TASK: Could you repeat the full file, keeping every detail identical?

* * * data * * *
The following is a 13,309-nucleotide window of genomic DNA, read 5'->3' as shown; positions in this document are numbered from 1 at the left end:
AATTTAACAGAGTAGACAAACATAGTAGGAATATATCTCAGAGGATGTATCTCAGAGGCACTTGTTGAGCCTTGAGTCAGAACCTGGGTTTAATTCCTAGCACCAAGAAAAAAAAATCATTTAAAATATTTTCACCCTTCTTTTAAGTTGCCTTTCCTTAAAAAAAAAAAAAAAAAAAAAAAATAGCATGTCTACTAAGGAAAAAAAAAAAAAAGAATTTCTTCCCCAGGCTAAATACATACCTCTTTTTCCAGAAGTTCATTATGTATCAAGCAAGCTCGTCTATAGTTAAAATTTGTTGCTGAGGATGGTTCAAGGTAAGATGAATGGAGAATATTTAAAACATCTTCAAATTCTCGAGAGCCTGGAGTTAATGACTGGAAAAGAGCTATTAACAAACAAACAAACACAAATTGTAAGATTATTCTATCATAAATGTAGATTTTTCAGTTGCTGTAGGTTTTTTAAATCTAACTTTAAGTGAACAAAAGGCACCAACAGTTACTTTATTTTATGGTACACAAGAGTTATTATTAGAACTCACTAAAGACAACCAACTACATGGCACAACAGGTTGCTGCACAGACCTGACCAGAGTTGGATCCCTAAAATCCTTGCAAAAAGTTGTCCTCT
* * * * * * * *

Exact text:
The following is a 13,309-nucleotide window of genomic DNA, read 5'->3' as shown; positions in this document are numbered from 1 at the left end:
AATTTAACAGAGTAGACAAACATAGTAGGAATATATCTCAGAGGATGTATCTCAGAGGCACTTGTTGAGCCTTGAGTCAGAACCTGGGTTTAATTCCTAGCACCAAGAAAAAAAAATCATTTAAAATATTTTCACCCTTCTTTTAAGTTGCCTTTCCTTAAAAAAAAAAAAAAAAAAAAAAAATAGCATGTCTACTAAGGAAAAAAAAAAAAAAGAATTTCTTCCCCAGGCTAAATACATACCTCTTTTTCCAGAAGTTCATTATGTATCAAGCAAGCTCGTCTATAGTTAAAATTTGTTGCTGAGGATGGTTCAAGGTAAGATGAATGGAGAATATTTAAAACATCTTCAAATTCTCGAGAGCCTGGAGTTAATGACTGGAAAAGAGCTATTAACAAACAAACAAACACAAATTGTAAGATTATTCTATCATAAATGTAGATTTTTCAGTTGCTGTAGGTTTTTTAAATCTAACTTTAAGTGAACAAAAGGCACCAACAGTTACTTTATTTTATGGTACACAAGAGTTATTATTAGAACTCACTAAAGACAACCAACTACATGGCACAACAGGTTGCTGCACAGACCTGACCAGAGTTGGATCCCTAAAATCCTTGCAAAAAGTTGTCCTCT